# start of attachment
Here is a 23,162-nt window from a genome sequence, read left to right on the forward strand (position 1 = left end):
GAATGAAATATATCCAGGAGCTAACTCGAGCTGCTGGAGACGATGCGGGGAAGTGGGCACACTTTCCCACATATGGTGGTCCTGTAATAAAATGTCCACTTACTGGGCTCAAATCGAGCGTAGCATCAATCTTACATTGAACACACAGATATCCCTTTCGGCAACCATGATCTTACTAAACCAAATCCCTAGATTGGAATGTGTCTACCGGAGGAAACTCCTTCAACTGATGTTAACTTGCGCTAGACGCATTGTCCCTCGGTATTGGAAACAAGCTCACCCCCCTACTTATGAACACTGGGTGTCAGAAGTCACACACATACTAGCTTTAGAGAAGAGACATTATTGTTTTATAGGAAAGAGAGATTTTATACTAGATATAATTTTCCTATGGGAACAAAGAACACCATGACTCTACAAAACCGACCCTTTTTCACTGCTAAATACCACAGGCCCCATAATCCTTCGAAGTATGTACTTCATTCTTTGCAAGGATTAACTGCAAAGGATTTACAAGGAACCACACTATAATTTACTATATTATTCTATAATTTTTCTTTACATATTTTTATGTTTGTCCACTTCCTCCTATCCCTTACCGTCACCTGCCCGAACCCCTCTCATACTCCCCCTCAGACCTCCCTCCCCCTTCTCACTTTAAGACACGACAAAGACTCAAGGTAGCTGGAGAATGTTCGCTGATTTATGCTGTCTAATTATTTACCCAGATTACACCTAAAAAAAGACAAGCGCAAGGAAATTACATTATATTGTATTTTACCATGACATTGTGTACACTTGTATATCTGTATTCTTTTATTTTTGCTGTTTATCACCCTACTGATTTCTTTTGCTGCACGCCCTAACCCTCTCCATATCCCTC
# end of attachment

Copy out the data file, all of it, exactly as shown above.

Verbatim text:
Here is a 23,162-nt window from a genome sequence, read left to right on the forward strand (position 1 = left end):
GAATGAAATATATCCAGGAGCTAACTCGAGCTGCTGGAGACGATGCGGGGAAGTGGGCACACTTTCCCACATATGGTGGTCCTGTAATAAAATGTCCACTTACTGGGCTCAAATCGAGCGTAGCATCAATCTTACATTGAACACACAGATATCCCTTTCGGCAACCATGATCTTACTAAACCAAATCCCTAGATTGGAATGTGTCTACCGGAGGAAACTCCTTCAACTGATGTTAACTTGCGCTAGACGCATTGTCCCTCGGTATTGGAAACAAGCTCACCCCCCTACTTATGAACACTGGGTGTCAGAAGTCACACACATACTAGCTTTAGAGAAGAGACATTATTGTTTTATAGGAAAGAGAGATTTTATACTAGATATAATTTTCCTATGGGAACAAAGAACACCATGACTCTACAAAACCGACCCTTTTTCACTGCTAAATACCACAGGCCCCATAATCCTTCGAAGTATGTACTTCATTCTTTGCAAGGATTAACTGCAAAGGATTTACAAGGAACCACACTATAATTTACTATATTATTCTATAATTTTTCTTTACATATTTTTATGTTTGTCCACTTCCTCCTATCCCTTACCGTCACCTGCCCGAACCCCTCTCATACTCCCCCTCAGACCTCCCTCCCCCTTCTCACTTTAAGACACGACAAAGACTCAAGGTAGCTGGAGAATGTTCGCTGATTTATGCTGTCTAATTATTTACCCAGATTACACCTAAAAAAAGACAAGCGCAAGGAAATTACATTATATTGTATTTTACCATGACATTGTGTACACTTGTATATCTGTATTCTTTTATTTTTGCTGTTTATCACCCTACTGATTTCTTTTGCTGCACGCCCTAACCCTCTCCATATCCCTC